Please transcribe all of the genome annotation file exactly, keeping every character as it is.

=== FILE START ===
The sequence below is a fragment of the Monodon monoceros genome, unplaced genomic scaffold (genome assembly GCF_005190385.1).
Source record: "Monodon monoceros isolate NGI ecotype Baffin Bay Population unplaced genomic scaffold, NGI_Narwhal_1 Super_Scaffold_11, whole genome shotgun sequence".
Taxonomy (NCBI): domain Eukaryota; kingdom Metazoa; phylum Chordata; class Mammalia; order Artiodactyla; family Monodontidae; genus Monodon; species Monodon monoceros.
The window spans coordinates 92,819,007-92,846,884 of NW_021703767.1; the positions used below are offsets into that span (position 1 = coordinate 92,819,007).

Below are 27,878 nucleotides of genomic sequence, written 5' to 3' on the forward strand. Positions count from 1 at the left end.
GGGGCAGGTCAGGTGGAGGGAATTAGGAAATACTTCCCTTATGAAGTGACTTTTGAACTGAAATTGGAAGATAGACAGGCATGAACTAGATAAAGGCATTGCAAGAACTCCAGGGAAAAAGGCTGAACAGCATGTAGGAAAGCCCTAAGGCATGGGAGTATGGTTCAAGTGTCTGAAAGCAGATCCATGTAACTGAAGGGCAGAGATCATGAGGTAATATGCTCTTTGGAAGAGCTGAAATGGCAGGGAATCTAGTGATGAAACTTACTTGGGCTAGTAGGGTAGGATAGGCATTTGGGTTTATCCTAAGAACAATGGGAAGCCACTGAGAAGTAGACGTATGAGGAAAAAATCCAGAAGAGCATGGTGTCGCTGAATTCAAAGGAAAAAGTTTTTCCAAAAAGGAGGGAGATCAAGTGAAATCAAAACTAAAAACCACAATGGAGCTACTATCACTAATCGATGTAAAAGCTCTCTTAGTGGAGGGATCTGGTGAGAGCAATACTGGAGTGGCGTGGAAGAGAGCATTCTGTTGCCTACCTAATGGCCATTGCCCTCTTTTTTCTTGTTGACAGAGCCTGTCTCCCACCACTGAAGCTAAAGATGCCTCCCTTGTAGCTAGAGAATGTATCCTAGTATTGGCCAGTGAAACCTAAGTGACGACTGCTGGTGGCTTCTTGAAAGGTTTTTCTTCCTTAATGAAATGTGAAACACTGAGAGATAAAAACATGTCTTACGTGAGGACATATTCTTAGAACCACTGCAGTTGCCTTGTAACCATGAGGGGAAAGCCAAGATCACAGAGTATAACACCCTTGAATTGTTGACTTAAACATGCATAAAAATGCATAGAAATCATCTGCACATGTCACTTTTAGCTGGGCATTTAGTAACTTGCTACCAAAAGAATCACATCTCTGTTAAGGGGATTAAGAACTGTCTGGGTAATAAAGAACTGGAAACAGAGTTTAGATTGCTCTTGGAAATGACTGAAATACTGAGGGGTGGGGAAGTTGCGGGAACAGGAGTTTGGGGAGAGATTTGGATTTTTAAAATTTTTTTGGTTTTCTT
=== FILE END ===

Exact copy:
The sequence below is a fragment of the Monodon monoceros genome, unplaced genomic scaffold (genome assembly GCF_005190385.1).
Source record: "Monodon monoceros isolate NGI ecotype Baffin Bay Population unplaced genomic scaffold, NGI_Narwhal_1 Super_Scaffold_11, whole genome shotgun sequence".
Taxonomy (NCBI): domain Eukaryota; kingdom Metazoa; phylum Chordata; class Mammalia; order Artiodactyla; family Monodontidae; genus Monodon; species Monodon monoceros.
The window spans coordinates 92,819,007-92,846,884 of NW_021703767.1; the positions used below are offsets into that span (position 1 = coordinate 92,819,007).

Below are 27,878 nucleotides of genomic sequence, written 5' to 3' on the forward strand. Positions count from 1 at the left end.
GGGGCAGGTCAGGTGGAGGGAATTAGGAAATACTTCCCTTATGAAGTGACTTTTGAACTGAAATTGGAAGATAGACAGGCATGAACTAGATAAAGGCATTGCAAGAACTCCAGGGAAAAAGGCTGAACAGCATGTAGGAAAGCCCTAAGGCATGGGAGTATGGTTCAAGTGTCTGAAAGCAGATCCATGTAACTGAAGGGCAGAGATCATGAGGTAATATGCTCTTTGGAAGAGCTGAAATGGCAGGGAATCTAGTGATGAAACTTACTTGGGCTAGTAGGGTAGGATAGGCATTTGGGTTTATCCTAAGAACAATGGGAAGCCACTGAGAAGTAGACGTATGAGGAAAAAATCCAGAAGAGCATGGTGTCGCTGAATTCAAAGGAAAAAGTTTTTCCAAAAAGGAGGGAGATCAAGTGAAATCAAAACTAAAAACCACAATGGAGCTACTATCACTAATCGATGTAAAAGCTCTCTTAGTGGAGGGATCTGGTGAGAGCAATACTGGAGTGGCGTGGAAGAGAGCATTCTGTTGCCTACCTAATGGCCATTGCCCTCTTTTTTCTTGTTGACAGAGCCTGTCTCCCACCACTGAAGCTAAAGATGCCTCCCTTGTAGCTAGAGAATGTATCCTAGTATTGGCCAGTGAAACCTAAGTGACGACTGCTGGTGGCTTCTTGAAAGGTTTTTCTTCCTTAATGAAATGTGAAACACTGAGAGATAAAAACATGTCTTACGTGAGGACATATTCTTAGAACCACTGCAGTTGCCTTGTAACCATGAGGGGAAAGCCAAGATCACAGAGTATAACACCCTTGAATTGTTGACTTAAACATGCATAAAAATGCATAGAAATCATCTGCACATGTCACTTTTAGCTGGGCATTTAGTAACTTGCTACCAAAAGAATCACATCTCTGTTAAGGGGATTAAGAACTGTCTGGGTAATAAAGAACTGGAAACAGAGTTTAGATTGCTCTTGGAAATGACTGAAATACTGAGGGGTGGGGAAGTTGCGGGAACAGGAGTTTGGGGAGAGATTTGGATTTTTAAAATTTTTTTGGTTTTCTT